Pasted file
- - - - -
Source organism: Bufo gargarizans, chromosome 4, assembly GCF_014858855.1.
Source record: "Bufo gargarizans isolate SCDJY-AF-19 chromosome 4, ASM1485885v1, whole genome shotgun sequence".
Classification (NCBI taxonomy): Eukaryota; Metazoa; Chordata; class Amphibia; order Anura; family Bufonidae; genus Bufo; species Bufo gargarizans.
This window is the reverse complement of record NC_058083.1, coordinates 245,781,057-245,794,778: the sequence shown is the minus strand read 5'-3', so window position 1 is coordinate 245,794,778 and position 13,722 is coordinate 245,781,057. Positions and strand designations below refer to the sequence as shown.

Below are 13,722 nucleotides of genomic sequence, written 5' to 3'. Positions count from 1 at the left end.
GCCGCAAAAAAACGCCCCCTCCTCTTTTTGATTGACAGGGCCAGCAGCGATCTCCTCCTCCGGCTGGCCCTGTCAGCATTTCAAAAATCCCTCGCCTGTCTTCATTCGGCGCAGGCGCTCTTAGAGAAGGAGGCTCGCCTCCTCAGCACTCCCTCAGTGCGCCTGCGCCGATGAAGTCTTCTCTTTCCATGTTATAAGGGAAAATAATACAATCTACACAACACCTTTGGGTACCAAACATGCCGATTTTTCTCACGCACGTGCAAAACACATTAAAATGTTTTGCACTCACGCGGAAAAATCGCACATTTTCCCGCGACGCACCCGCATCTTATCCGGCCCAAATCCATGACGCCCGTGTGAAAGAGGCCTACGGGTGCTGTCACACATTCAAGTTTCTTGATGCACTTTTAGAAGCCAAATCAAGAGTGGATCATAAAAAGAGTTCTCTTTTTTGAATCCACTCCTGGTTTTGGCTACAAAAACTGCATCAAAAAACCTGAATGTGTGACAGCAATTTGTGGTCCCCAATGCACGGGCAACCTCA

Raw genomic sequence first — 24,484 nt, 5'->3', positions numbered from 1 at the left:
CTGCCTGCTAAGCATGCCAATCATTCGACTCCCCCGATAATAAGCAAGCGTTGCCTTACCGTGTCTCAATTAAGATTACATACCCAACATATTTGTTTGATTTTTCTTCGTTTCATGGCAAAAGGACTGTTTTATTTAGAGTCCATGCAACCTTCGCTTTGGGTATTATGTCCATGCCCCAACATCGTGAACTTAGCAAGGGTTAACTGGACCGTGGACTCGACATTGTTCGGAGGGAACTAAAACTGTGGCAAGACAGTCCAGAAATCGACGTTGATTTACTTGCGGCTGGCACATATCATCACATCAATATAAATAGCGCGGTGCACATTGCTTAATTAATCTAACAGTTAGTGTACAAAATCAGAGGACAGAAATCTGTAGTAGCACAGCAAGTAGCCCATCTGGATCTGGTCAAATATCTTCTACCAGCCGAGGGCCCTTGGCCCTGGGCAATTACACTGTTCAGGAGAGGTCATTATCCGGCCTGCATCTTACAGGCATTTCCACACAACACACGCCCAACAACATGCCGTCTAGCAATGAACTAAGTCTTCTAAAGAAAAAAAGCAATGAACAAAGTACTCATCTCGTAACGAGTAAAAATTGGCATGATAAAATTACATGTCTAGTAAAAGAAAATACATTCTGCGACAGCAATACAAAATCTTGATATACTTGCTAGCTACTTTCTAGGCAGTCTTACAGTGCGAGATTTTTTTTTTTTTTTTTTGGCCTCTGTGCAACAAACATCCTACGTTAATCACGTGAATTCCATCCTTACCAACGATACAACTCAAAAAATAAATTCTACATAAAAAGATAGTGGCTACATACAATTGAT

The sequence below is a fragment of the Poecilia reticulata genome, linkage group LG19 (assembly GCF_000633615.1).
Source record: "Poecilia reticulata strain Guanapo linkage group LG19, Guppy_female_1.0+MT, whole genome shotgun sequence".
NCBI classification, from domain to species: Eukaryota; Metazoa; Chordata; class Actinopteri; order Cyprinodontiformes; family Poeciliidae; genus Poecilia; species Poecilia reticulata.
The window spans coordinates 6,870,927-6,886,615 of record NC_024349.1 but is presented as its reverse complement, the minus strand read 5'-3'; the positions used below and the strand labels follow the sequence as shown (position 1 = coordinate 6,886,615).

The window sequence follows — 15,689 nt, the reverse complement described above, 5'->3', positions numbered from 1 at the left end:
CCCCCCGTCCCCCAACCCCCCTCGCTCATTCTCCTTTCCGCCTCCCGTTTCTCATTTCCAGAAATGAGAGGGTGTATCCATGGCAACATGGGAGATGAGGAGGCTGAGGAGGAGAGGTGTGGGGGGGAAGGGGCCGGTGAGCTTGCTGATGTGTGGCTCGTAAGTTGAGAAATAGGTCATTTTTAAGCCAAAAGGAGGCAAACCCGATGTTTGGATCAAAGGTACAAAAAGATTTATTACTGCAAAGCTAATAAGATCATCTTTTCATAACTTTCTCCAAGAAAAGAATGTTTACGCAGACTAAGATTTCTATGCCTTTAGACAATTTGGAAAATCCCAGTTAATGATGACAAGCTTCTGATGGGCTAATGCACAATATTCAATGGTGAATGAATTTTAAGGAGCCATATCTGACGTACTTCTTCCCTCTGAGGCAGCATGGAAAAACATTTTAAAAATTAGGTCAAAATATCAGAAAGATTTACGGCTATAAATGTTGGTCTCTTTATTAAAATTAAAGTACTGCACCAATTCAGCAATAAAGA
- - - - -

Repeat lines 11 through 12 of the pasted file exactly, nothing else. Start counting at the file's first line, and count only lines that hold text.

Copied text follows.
NCBI classification, from domain to species: Eukaryota; Metazoa; Chordata; class Actinopteri; order Cyprinodontiformes; family Poeciliidae; genus Poecilia; species Poecilia reticulata.
The window spans coordinates 6,870,927-6,886,615 of record NC_024349.1 but is presented as its reverse complement, the minus strand read 5'-3'; the positions used below and the strand labels follow the sequence as shown (position 1 = coordinate 6,886,615).